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Canzoniere Grecanico Salentino

Southern Italian pizzica tarantata
Salento, Italy

Canoniere Grecanico Salentino

In southern Italy, the music that accompanies the trance-like dance ritual of tarantism nearly vanished before becoming the most prominent symbol of a regional resurgence. Canzoniere Grecanico Salentino (CGS), a seven-member ensemble from the Salento peninsula of Apulia, known as the “the heel of the boot” of Italy, led this revival of interest in the music and dance of Salento. In the process, the group became the biggest stars of Italian traditional music.

Salento’s distinctive music is the pizzica tarantata, which accompanies the dance (pizzica) associated with tarantism, the belief in ritual possession arising from the bite of a local spider, the taranta. The centuries-old practice remained strong in this rural and impoverished region into the mid-20th century. Those who believed they were afflicted by the spider’s bite would exorcise the poison through trance-like dancing accompanied by hired musicians, whose songs were propelled by the heartbeat-like rhythms of the tamburello frame drum. For the possessed, who were mostly women, the ritual brought communal attention to their expression of suffering, which Salentine anthropologist Ernesto de Martino believed was more cultural, economic, and existential than physical. As CGS bandleader Mauro Durante says, the songs in this tradition “have a power, a magic, that you can feel even today. They are connected to really important things. They are connected to contact—something we are losing today.”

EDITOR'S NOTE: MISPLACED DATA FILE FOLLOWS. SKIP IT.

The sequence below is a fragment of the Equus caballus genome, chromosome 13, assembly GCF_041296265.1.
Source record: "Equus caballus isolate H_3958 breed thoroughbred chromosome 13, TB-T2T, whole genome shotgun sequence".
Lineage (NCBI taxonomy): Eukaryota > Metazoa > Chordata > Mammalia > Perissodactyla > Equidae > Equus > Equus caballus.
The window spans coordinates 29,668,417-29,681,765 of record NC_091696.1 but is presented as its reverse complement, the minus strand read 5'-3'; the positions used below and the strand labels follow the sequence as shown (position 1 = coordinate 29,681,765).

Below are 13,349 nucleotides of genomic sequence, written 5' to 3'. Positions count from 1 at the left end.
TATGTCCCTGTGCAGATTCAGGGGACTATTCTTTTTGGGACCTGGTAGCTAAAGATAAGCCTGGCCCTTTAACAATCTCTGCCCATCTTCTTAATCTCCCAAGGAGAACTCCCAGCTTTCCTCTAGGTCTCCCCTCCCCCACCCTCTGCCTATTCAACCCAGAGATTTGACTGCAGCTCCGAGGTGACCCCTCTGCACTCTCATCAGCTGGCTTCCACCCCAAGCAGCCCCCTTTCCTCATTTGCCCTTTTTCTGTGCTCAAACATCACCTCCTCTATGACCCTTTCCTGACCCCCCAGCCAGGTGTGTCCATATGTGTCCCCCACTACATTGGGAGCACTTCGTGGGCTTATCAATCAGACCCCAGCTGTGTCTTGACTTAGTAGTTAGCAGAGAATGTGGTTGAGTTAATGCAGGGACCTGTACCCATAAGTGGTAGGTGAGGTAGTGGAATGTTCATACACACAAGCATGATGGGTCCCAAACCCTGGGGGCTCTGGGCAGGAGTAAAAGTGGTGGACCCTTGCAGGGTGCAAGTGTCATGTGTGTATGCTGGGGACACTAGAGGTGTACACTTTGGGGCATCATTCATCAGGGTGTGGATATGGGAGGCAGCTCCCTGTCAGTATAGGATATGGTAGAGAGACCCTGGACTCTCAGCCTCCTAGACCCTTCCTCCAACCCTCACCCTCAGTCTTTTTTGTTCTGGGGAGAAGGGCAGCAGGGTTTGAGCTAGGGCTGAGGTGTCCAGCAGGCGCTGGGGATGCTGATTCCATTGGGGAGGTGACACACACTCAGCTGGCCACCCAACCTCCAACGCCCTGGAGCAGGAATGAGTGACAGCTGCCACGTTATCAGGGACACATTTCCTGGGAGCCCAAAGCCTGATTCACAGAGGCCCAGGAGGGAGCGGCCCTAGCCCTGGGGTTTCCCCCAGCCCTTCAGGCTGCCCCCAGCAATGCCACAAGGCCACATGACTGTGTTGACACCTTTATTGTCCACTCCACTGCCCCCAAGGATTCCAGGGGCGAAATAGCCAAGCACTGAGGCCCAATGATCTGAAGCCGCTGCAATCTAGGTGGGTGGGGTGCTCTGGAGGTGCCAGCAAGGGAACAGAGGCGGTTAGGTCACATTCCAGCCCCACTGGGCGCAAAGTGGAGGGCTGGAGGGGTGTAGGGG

Just as the purportedly pagan and backward practice of tarantism was in danger of being snuffed out by the forces of modernism and the Catholic Church, its propulsive music and protest politics were embraced by a new generation. Canzoniere Grecanico Salentino was formed in 1975 by the musical scholar and activist Rina Durante, along with her cousin, the guitarist and singer Daniele Durante, who led the group for three decades, revitalizing interest throughout Italy in this regional genre.

Today’s CGS carries on this legacy with the dedication of a new but deeply rooted generation. Current bandleader Mauro Durante, who plays frame drums and violin, is the son of Daniele Durante and fellow CGS founding member Rossella Pinto. The younger Durante joined the group at age 14, and inherited his father’s mantle in 2007. Under Mauro’s leadership, CGS is bringing both the introspective and the ecstatic aspects of Salentine music to a global audience.

Canzoniere Grecanico Salentino is anchored by the singing of a trio of outstanding vocalists: the mesmerizing Alessia Tondo, Giancarlo Paglialunga (also a masterful player of the tamburrieddhu), and Emanuele Licci, a guitar and bouzouki player who, like Durante, is the son of an original CGS member. Powering the band’s sound are the multitalented Giulio Bianco on a brace of instruments including the Italian bagpipes, and pizzica scholar Massimiliano Morabito, hailed as “the best traditional diatonic accordionist in Puglia.” In keeping with the tradition of tarantism, the seventh member of the band is not a musician at all, but the incomparable dancer Silvia Perrone.

Canzoniere Grecanico Salentino has 18 albums to its credit, the most recent being 2015’s Quaranta, so named in celebration of its 40-year legacy. By combining music and dance that engage centuries of history with lyrics that often address modern challenges, CGS continues the Salentine tradition of using pizzica tarantata to draw the community together in order to process life’s struggles and to expel the poisons of the contemporary world. As Mauro Durante says, “This music is important now, it's not just a postcard from the past.”



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